How to Make Homeschooling Work for Artsy Students

Making homeschooling work for artsy students is key to an engaging experience. You know because you have a student needing these considerations.

Some of the considerations to include for artsy students are: using flexible schedules; creating opportunities for new artistic expression and creativity; community outreach and mentoring opportunities with arts; connecting art thematically through the curriculum in ways that reflect your student’s interests; and, the opportunity to learn about and play with new mediums that inform, inspire and encourage students to move beyond their current knowledge base and expressions.

Flexible Scheduling

Many artistic students yearn for more freedom in the physical experience of schooling. And by homeschooling, you are certainly offering that experience! By providing artistic students the opportunity to sketch their schedules and have flexibility in when and where they study, they feel inspired to follow their own creation. When they find a schedule that does not work for them, they can always create a new one.

Creating Opportunities for New Artistic Expression

Students often find themselves repeating methods or mediums in artistic expression. Buying a variety of materials for students to use and recycling objects in the household promote creativity and a way to try out new mediums at a low cost. In this day when so many are interested in recycling and sustainability, it is also easy to find people who will appreciate such artistic creations. Encourage your child to use the materials around them and use them for their own purposes.

One of the most important qualities of an artist is being open to new forms of expression. Support your budding artist as s/he learns new ways to create art. Some ideas for supporting your student is to introduce a range of mediums. Paper cutting, water color painting, glass blowing, sand painting and art through movement are examples for some to explore. It is possible that your child will like some more than others, and there are easy, accessible ways to try out new mediums. You can find many online workshops to support your student and help them try out new mediums. You can look at your local library or rec center for community art classes or find an watercolor glazing technique demonstration. Learning from professionals will give them the experience to be able to practice at home. Before formal education people used to shadow in apprenticeships. Giving kids exposure to different experiences will help them find their own passions.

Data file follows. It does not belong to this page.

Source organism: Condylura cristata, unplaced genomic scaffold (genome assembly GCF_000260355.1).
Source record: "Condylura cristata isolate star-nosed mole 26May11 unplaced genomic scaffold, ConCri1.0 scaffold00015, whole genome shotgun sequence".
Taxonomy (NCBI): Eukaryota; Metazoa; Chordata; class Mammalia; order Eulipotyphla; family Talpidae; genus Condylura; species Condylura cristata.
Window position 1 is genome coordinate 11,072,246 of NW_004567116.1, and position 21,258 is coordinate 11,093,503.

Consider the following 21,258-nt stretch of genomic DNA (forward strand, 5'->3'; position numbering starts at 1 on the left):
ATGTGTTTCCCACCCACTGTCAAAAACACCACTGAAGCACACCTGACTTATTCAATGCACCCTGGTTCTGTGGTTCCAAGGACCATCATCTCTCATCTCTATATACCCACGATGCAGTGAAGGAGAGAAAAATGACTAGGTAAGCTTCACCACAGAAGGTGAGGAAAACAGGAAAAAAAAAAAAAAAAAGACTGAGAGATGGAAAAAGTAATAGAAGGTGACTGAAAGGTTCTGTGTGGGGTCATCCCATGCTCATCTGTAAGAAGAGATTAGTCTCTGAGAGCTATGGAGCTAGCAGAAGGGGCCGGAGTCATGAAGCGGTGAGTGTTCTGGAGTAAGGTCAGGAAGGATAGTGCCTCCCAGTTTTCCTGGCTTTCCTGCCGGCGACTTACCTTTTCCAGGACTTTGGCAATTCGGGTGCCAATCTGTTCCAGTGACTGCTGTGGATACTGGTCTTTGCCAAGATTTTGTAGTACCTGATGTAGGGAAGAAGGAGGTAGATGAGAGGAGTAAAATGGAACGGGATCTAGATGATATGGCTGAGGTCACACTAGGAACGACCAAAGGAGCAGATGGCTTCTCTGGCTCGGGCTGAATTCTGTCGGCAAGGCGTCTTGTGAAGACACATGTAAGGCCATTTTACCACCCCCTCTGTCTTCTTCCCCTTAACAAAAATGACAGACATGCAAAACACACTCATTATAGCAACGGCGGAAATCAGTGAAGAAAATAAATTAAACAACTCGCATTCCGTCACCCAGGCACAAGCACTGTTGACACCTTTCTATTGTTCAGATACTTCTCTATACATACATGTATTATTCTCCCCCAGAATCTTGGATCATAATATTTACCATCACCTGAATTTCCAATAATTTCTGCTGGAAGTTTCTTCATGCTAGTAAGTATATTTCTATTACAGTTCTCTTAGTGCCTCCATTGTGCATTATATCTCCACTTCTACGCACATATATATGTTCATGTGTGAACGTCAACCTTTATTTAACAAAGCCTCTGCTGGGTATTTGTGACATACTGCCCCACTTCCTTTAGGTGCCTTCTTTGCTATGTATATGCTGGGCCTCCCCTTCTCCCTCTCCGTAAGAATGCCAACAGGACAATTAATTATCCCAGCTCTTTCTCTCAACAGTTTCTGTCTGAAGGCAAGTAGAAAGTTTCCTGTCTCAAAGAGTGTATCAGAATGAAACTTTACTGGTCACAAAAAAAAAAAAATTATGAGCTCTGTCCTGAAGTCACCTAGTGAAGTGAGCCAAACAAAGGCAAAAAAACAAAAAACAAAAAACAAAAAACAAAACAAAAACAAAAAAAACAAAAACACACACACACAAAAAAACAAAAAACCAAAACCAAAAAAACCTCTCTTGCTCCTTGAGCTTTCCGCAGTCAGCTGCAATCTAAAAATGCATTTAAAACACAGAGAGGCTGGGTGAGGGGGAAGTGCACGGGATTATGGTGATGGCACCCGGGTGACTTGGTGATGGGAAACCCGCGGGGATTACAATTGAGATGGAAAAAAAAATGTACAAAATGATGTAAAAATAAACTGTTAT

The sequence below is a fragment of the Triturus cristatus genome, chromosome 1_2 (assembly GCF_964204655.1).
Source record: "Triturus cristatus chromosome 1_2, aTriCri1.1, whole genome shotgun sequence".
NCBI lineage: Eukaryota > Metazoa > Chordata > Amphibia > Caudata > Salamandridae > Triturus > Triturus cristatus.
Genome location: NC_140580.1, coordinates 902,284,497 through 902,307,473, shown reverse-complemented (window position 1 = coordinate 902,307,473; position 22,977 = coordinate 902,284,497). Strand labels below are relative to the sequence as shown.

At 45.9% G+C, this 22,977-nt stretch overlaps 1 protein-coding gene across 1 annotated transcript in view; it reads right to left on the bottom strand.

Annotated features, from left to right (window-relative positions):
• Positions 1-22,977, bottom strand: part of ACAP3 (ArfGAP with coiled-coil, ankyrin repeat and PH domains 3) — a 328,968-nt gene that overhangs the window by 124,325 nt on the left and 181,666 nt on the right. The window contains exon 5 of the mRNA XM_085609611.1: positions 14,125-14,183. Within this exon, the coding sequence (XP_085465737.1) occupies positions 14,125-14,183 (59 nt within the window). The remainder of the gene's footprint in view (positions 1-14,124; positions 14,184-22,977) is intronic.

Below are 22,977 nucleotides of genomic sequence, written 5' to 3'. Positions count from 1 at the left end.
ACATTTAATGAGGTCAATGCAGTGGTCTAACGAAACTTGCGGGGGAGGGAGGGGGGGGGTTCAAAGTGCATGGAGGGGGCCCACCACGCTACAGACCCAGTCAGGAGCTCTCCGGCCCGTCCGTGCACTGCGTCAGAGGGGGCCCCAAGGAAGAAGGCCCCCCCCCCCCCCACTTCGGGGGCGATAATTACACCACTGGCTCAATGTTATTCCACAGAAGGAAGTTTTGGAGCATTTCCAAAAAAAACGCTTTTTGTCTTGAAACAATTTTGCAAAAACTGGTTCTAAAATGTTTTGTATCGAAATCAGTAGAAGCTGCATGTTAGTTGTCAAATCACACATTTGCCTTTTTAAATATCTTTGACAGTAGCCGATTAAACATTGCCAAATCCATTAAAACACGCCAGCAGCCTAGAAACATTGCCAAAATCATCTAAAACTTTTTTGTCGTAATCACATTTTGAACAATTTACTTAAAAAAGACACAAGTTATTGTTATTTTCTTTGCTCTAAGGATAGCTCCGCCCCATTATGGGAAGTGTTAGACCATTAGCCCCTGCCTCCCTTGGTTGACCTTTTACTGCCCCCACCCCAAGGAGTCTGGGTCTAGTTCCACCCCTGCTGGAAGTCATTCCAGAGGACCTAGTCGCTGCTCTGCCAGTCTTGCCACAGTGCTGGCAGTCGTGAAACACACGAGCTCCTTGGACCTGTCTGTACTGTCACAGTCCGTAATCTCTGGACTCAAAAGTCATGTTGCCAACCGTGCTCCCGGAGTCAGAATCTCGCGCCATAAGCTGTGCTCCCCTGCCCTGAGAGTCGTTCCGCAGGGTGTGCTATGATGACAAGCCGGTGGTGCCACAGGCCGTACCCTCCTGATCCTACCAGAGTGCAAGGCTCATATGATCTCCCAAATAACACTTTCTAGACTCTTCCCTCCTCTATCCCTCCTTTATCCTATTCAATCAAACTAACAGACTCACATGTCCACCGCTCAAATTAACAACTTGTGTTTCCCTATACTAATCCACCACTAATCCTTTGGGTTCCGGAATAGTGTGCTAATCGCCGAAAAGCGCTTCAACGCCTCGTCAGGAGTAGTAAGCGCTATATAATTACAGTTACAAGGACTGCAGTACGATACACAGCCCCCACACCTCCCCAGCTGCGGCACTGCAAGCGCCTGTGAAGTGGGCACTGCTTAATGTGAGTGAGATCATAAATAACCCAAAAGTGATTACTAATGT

Community Outreach and Mentoring Opportunities

Students need the opportunity to see artists of varied ages and types sharing their work in public. Go with your child to small venue art museums and exhibits and small concerts in coffee shops where they get to see other local artists at work. You and your child will be able to talk with local artists and get insights and mentorship opportunities in an organic way. Students will also be able to explore opportunities for sharing their work, both now and in the future.

Connecting Art Thematically through the Curriculum

Students engage with materials that they like, and for an artistic student it will be incredibly helpful to tie art and artistic themes across the curriculum. Specifically, connecting the particular artistic interests of your child across the curriculum will be helpful. If your child is a guitar player, for example, find ways to connect across history, science and language arts. The sky is truly the limit when it comes to bringing the arts into your curriculum.

Your child will appreciate the efforts you go to make his/her experience a robust and varied one that allows creativity to develop naturally, with your support, of course.

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